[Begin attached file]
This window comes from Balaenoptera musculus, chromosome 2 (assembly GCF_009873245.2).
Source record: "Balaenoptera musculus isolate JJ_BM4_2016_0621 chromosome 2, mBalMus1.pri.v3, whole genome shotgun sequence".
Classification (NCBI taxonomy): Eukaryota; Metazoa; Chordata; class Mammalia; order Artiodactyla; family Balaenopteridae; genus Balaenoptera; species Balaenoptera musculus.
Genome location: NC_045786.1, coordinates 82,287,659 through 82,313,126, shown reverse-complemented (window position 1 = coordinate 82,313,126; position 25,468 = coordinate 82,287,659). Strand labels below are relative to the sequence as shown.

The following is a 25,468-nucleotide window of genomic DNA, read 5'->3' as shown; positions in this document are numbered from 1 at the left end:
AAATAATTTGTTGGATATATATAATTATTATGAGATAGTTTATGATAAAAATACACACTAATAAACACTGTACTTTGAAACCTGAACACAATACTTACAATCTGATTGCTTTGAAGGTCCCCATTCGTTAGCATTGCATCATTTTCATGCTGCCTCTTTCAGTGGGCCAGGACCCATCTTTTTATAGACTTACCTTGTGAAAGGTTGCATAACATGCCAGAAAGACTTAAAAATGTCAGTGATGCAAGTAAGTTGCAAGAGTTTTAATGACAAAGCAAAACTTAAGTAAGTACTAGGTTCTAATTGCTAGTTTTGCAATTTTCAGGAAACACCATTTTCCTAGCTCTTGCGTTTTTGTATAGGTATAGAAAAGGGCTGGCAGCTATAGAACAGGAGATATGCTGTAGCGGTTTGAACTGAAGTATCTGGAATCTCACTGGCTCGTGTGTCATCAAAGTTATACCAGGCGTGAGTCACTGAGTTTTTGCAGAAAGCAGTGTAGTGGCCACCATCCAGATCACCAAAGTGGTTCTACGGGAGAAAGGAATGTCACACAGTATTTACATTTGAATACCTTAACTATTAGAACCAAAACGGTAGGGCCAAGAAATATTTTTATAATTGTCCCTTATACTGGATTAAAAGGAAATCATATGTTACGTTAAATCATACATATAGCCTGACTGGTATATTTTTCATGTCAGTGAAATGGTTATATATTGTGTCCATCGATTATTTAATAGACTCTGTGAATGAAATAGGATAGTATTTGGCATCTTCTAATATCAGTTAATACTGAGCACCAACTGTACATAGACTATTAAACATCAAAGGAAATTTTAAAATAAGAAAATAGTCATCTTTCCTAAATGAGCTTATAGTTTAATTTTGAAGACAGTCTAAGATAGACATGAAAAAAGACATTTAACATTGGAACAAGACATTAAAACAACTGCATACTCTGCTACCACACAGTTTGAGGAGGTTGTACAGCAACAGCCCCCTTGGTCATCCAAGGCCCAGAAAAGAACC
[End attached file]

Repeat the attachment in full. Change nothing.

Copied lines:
This window comes from Balaenoptera musculus, chromosome 2 (assembly GCF_009873245.2).
Source record: "Balaenoptera musculus isolate JJ_BM4_2016_0621 chromosome 2, mBalMus1.pri.v3, whole genome shotgun sequence".
Classification (NCBI taxonomy): Eukaryota; Metazoa; Chordata; class Mammalia; order Artiodactyla; family Balaenopteridae; genus Balaenoptera; species Balaenoptera musculus.
Genome location: NC_045786.1, coordinates 82,287,659 through 82,313,126, shown reverse-complemented (window position 1 = coordinate 82,313,126; position 25,468 = coordinate 82,287,659). Strand labels below are relative to the sequence as shown.

The following is a 25,468-nucleotide window of genomic DNA, read 5'->3' as shown; positions in this document are numbered from 1 at the left end:
AAATAATTTGTTGGATATATATAATTATTATGAGATAGTTTATGATAAAAATACACACTAATAAACACTGTACTTTGAAACCTGAACACAATACTTACAATCTGATTGCTTTGAAGGTCCCCATTCGTTAGCATTGCATCATTTTCATGCTGCCTCTTTCAGTGGGCCAGGACCCATCTTTTTATAGACTTACCTTGTGAAAGGTTGCATAACATGCCAGAAAGACTTAAAAATGTCAGTGATGCAAGTAAGTTGCAAGAGTTTTAATGACAAAGCAAAACTTAAGTAAGTACTAGGTTCTAATTGCTAGTTTTGCAATTTTCAGGAAACACCATTTTCCTAGCTCTTGCGTTTTTGTATAGGTATAGAAAAGGGCTGGCAGCTATAGAACAGGAGATATGCTGTAGCGGTTTGAACTGAAGTATCTGGAATCTCACTGGCTCGTGTGTCATCAAAGTTATACCAGGCGTGAGTCACTGAGTTTTTGCAGAAAGCAGTGTAGTGGCCACCATCCAGATCACCAAAGTGGTTCTACGGGAGAAAGGAATGTCACACAGTATTTACATTTGAATACCTTAACTATTAGAACCAAAACGGTAGGGCCAAGAAATATTTTTATAATTGTCCCTTATACTGGATTAAAAGGAAATCATATGTTACGTTAAATCATACATATAGCCTGACTGGTATATTTTTCATGTCAGTGAAATGGTTATATATTGTGTCCATCGATTATTTAATAGACTCTGTGAATGAAATAGGATAGTATTTGGCATCTTCTAATATCAGTTAATACTGAGCACCAACTGTACATAGACTATTAAACATCAAAGGAAATTTTAAAATAAGAAAATAGTCATCTTTCCTAAATGAGCTTATAGTTTAATTTTGAAGACAGTCTAAGATAGACATGAAAAAAGACATTTAACATTGGAACAAGACATTAAAACAACTGCATACTCTGCTACCACACAGTTTGAGGAGGTTGTACAGCAACAGCCCCCTTGGTCATCCAAGGCCCAGAAAAGAACC